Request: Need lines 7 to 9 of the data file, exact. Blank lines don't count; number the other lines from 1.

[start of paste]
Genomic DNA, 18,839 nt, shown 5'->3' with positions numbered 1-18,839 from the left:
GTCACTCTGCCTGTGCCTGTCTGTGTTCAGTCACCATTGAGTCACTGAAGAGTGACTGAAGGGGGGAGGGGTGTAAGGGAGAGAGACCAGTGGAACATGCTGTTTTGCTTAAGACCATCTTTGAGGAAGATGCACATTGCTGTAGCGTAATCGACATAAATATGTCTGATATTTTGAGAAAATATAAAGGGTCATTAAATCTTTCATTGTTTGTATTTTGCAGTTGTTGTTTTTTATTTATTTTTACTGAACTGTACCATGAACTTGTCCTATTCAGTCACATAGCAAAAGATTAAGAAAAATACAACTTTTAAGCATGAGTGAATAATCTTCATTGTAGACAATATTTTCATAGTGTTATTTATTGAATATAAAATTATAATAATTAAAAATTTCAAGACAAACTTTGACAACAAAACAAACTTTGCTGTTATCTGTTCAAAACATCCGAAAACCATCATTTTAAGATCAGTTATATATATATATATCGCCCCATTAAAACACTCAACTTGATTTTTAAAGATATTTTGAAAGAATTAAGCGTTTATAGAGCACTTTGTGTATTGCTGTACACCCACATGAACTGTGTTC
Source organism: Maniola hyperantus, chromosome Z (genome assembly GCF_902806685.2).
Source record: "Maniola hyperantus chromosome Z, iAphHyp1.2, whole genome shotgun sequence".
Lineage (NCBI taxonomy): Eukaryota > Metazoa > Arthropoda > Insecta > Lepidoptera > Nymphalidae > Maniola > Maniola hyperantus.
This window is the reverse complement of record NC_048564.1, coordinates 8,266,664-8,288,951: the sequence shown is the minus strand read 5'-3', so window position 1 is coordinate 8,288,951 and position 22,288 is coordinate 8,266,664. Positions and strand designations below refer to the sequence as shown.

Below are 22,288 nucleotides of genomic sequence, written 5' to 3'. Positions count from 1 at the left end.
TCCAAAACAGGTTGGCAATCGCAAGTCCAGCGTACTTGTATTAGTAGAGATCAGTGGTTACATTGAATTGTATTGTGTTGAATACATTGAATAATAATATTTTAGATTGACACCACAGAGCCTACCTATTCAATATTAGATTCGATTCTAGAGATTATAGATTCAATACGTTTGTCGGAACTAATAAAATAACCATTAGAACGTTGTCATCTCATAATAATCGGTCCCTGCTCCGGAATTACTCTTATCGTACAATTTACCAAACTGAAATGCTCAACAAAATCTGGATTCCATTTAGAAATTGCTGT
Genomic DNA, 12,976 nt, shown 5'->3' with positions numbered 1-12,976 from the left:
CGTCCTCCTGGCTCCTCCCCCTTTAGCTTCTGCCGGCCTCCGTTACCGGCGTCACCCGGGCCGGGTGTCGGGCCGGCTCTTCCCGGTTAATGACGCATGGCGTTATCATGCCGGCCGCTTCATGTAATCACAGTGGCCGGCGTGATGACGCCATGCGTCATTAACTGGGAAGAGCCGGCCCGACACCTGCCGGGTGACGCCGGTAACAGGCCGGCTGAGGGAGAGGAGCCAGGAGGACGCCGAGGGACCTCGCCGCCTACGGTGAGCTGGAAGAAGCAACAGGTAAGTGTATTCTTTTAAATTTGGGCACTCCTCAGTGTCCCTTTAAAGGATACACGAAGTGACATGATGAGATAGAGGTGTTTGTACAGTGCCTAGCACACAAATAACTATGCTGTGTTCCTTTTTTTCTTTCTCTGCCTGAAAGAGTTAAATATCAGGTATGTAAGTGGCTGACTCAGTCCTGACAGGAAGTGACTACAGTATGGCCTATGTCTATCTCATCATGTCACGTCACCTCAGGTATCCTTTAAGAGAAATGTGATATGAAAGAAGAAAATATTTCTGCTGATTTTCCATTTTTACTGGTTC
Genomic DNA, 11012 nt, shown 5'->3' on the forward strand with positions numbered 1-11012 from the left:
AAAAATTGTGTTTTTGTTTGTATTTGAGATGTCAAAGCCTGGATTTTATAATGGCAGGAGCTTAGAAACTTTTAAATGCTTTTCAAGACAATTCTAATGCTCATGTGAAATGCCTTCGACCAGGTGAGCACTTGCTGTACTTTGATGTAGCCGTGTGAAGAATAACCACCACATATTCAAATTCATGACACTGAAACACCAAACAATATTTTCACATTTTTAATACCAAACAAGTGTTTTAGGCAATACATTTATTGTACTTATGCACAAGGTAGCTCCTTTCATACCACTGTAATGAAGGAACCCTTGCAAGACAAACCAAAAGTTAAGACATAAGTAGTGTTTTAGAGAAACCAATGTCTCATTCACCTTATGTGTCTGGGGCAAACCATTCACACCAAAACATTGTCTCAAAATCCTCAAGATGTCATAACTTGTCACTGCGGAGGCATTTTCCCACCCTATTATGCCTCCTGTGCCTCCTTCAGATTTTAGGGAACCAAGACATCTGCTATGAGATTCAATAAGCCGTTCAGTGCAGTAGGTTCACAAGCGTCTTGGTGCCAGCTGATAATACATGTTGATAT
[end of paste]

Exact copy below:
Below are 22,288 nucleotides of genomic sequence, written 5' to 3'. Positions count from 1 at the left end.
TCCAAAACAGGTTGGCAATCGCAAGTCCAGCGTACTTGTATTAGTAGAGATCAGTGGTTACATTGAATTGTATTGTGTTGAATACATTGAATAATAATATTTTAGATTGACACCACAGAGCCTACCTATTCAATATTAGATTCGATTCTAGAGATTATAGATTCAATACGTTTGTCGGAACTAATAAAATAACCATTAGAACGTTGTCATCTCATAATAATCGGTCCCTGCTCCGGAATTACTCTTATCGTACAATTTACCAAACTGAAATGCTCAACAAAATCTGGATTCCATTTAGAAATTGCTGT
Genomic DNA, 12,976 nt, shown 5'->3' with positions numbered 1-12,976 from the left: